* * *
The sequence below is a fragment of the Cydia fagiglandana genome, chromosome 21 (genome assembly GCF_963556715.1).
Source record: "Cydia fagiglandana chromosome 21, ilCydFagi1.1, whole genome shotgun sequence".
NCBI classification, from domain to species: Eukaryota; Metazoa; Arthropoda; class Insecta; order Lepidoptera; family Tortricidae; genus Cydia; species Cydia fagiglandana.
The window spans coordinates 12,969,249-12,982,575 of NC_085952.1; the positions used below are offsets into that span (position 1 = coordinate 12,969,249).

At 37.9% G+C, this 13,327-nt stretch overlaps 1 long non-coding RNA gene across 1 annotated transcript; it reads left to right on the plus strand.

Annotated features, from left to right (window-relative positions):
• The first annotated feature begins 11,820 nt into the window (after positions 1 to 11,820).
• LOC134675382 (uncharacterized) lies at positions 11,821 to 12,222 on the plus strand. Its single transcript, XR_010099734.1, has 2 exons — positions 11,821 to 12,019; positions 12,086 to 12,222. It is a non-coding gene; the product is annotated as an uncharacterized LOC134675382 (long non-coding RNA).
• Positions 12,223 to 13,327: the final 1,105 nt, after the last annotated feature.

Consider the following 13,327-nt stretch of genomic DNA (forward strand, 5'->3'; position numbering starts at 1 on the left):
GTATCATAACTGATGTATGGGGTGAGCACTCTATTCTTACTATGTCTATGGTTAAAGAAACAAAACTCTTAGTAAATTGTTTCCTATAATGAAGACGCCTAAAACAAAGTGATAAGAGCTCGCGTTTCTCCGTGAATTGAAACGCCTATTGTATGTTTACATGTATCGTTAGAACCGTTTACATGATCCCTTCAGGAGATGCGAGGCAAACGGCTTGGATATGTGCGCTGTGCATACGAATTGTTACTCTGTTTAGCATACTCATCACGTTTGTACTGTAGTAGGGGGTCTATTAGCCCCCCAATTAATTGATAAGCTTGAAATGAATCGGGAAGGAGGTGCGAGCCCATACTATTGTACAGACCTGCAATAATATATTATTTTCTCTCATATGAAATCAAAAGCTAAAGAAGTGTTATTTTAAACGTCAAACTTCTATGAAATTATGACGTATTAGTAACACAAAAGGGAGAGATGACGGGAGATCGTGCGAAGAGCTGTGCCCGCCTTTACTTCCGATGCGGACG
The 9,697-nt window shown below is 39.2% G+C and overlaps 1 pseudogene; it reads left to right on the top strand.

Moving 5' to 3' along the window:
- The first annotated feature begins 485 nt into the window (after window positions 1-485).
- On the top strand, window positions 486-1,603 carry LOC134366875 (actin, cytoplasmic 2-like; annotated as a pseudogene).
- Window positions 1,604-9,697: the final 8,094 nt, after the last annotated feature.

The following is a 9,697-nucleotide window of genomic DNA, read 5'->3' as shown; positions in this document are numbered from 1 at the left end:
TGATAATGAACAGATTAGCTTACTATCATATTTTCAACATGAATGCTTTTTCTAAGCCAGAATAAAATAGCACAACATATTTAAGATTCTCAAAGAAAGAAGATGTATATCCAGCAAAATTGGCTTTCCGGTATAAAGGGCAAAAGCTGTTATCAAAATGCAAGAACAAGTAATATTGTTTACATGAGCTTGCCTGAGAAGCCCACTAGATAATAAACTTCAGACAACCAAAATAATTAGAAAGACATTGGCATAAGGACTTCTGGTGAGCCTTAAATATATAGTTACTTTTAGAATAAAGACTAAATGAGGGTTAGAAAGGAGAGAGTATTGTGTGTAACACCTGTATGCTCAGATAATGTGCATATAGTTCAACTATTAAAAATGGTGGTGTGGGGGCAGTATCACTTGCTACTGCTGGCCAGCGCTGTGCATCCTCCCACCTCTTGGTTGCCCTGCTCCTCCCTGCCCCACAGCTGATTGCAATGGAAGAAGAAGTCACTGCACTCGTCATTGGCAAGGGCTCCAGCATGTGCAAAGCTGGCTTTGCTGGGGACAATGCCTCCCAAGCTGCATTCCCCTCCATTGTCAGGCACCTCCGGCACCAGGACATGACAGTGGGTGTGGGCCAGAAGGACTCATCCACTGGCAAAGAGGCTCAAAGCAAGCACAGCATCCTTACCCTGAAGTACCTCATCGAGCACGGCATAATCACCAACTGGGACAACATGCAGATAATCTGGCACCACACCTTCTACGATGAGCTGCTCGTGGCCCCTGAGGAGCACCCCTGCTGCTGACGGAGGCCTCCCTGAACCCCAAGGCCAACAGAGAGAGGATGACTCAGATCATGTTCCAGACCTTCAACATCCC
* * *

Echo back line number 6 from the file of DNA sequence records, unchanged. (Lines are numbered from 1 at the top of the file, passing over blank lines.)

Annotated features, from left to right (window-relative positions):